Generation and characterization of a murine model for Hereditary Spastic Paraplegia SPG11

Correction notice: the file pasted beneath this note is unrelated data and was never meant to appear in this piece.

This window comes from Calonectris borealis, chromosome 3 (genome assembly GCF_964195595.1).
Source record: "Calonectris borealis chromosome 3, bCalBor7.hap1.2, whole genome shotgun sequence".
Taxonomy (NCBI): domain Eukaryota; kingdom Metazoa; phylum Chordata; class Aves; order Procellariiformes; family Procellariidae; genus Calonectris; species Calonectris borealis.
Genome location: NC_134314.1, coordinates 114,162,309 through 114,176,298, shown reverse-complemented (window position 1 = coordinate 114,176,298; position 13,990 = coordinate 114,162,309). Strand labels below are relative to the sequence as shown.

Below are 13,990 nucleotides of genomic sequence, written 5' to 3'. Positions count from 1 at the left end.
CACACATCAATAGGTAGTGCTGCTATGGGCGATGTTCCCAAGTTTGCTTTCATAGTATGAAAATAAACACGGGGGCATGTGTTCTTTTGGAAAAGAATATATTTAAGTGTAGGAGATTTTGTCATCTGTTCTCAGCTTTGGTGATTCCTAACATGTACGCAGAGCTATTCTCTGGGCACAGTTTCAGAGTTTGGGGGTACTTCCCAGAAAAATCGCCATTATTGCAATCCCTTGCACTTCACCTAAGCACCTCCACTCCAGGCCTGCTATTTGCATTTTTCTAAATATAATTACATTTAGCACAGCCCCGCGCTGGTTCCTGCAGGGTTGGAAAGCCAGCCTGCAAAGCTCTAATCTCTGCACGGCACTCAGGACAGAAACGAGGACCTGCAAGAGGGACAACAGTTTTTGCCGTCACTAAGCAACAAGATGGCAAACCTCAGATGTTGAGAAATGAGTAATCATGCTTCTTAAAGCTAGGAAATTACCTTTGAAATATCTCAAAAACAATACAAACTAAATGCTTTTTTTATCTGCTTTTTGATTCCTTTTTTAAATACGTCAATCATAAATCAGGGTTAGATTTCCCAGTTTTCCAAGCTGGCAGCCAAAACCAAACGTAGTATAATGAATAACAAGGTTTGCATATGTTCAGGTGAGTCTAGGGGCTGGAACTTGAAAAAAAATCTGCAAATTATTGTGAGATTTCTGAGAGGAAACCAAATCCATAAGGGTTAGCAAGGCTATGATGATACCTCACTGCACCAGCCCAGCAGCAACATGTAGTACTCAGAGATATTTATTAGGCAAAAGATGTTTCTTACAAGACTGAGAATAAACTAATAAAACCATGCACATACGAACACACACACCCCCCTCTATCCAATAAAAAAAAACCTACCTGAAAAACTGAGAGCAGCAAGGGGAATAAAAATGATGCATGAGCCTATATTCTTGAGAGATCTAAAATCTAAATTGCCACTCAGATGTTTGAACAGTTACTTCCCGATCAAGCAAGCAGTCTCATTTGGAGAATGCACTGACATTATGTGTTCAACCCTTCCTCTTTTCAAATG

Hereditary spastic paraplegias (HSPs) are clinically and genetically heterogenous group of movement disorders characterised mainly by a progressive spastic gait disorder and weakness of the legs, which results from a length-dependent axonopathy of corticospinal tract fibres. HSP type SPG11 is the most common recessive form and is caused by mutations in the SPG11 gene, which encodes the protein SPATACSIN. The pathophysiology of SPG11 is so far not well understood. In order to study the function of Spatacsin and to elucidate the key events leading to SPG11, Spg11 was disrupted in mice. Lack of Spatacsin in mice indeed causes a progressive gait disorder, which is paralleled by a progressive loss of cortical neurons and Purkinje cells. Degenerating neurons accumulate autofluorescent material. These deposits are associated with the lysosomal protein Lamp1, p62, a receptor for cargo destined to be degraded by autophagy, and with LC3, a marker for autophagosomes, suggesting that the deposits are related to autolysosomes. Distinct lysosomal functions, such as the processing of Cathepsin D and lysosomal pH do not differ between genotypes. Moreover, the levels of Lamp1 both in brain tissue and mouse embryonic fibroblast (MEF) lysates are not altered in knockout mice. Further supporting a defect in autophagic clearance, in knockout MEFs lipidated LC3 levels are increased and p62 levels are elevated in brain lysates. Consistently, the number of autolysosomes is increased while the number of lysosomes is decreased in KO MEFs. Upon starvation, the number of lysosomes decrease, but the lysosome number recovers upon sustained starvation only in wild-tpye MEFs. A depletion of lysosomes was also evident in vivo in Purkinje cells of 2 and 11-month-old knockout mice. These data suggest that owing to the decreased number of lysosomes, available for fusion with autophagosomes in knockout mice, autolysosomal clearance may be impaired which results in the accumulation of un-degraded material and finally causes death of particularly sensitive neurons like cortical motoneurons and Purkinje cells.
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